The story - there has been a petroluem strike on for the last couple of days. The strikers/paid protesters (500 rupees a day to promote civil unrest for teenage thugs) have been stopping/harassing motorists on the highways and city streets. But they've been letting tourists travel around. Unfortunately for us, yesterday at noon they increased the strike level and bands of youths took over all of the highways while the police more or less left (returning sporadically). Our bus was stopped and three of the youths came on, looked to see we were all foriegners and then left us alone, same for all the other Indian and foreign motorists. The Nepalis on the road weren't so lucky. No serious injuries that I could see, but some cars got smashed pretty throughly.
That particular stike was regarding a pay hike the transporation workers wanted (the govt. was offering 25% and they wanted 35%) - lots of agitators were taking advantage of the lack of real clarity on whom the govt. actually was, particularly the executive power vaccuum (since the kinghad been deposed and the president had yet to be appointed, and the legislative body recently elected was the equivalent of a constitutional convention, not a parliment).
I've attached short video of the view from the back of our bus. You'll notice two youths actively smashing a car (one quickly gets pulled off) while most of the protestors, military, and victims mull around in a confused and disorganized fashion. My impression was the general confusion of all parties was due to the fact that everyone was in conflict but no one wanted to push things too far (except for the kid on top of the van with the stick - he seemed seriously imbalanced and the other thugs spent a lot of time trying to keep him in line)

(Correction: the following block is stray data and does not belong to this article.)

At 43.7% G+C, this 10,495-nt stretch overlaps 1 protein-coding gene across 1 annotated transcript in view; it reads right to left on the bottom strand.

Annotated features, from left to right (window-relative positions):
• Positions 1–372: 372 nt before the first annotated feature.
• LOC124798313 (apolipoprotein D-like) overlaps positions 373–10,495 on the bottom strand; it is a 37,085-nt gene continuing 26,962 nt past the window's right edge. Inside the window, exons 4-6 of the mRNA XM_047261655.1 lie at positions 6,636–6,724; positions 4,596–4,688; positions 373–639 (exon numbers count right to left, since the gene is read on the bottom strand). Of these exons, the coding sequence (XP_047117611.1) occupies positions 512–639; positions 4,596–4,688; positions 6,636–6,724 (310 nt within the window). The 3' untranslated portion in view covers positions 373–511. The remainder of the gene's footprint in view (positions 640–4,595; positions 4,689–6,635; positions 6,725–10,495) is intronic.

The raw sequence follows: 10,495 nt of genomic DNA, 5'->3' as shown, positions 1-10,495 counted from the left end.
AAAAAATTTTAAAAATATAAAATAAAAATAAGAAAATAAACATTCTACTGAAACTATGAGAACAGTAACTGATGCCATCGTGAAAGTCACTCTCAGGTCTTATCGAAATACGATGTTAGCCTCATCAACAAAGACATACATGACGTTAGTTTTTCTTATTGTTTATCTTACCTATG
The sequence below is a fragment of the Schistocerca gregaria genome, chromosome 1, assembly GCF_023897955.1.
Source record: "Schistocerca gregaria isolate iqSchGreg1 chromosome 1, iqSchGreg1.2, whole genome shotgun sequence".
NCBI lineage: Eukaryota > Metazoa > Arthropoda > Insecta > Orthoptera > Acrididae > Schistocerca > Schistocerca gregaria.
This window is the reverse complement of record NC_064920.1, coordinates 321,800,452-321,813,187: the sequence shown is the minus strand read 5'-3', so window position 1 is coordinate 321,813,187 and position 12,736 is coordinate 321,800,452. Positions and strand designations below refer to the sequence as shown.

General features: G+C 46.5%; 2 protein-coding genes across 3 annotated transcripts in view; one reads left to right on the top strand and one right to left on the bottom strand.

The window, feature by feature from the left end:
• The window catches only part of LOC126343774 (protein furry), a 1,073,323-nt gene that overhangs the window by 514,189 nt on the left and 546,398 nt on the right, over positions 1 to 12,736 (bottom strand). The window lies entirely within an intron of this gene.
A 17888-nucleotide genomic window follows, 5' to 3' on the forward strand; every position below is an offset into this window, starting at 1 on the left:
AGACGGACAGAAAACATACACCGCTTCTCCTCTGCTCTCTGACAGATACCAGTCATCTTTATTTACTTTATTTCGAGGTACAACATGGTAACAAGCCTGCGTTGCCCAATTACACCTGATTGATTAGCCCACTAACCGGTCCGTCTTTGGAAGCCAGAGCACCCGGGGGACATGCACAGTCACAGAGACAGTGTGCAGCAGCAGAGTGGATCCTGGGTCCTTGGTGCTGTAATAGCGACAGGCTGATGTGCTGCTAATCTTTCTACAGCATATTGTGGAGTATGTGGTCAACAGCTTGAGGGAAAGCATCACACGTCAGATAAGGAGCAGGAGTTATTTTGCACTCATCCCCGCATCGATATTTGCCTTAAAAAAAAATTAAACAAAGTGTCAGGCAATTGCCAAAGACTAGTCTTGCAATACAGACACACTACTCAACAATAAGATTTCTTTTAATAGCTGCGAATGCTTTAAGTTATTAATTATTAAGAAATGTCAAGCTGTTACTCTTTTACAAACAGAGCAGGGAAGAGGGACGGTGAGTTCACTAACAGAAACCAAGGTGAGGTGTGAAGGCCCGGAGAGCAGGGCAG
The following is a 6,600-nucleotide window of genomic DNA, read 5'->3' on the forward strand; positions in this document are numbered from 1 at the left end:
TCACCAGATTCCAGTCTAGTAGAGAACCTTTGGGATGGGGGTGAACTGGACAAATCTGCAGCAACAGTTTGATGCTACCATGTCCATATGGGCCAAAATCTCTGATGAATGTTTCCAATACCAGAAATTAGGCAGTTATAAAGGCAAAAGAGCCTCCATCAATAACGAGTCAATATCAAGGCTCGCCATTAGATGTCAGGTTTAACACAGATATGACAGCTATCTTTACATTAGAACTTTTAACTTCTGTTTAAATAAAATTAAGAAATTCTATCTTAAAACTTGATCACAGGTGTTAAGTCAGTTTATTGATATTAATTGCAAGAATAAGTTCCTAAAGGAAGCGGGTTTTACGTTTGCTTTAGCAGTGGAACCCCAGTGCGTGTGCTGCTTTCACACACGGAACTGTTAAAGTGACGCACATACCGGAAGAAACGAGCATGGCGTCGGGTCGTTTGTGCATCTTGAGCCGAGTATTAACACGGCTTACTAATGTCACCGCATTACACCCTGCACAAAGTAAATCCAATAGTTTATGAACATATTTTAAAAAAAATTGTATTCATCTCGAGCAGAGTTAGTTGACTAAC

Things are pretty bad in India as regards fuel as well, only this morning there were lines and a traffic jam at the gas station outside our apartment. There have also been strikes, but the rule of law is a bit stronger here and India is a much richer country, so thus far nothing near the magnitude of the Nepali problems.
Very interesting and thankfully not terribly scary (for the most part ;-).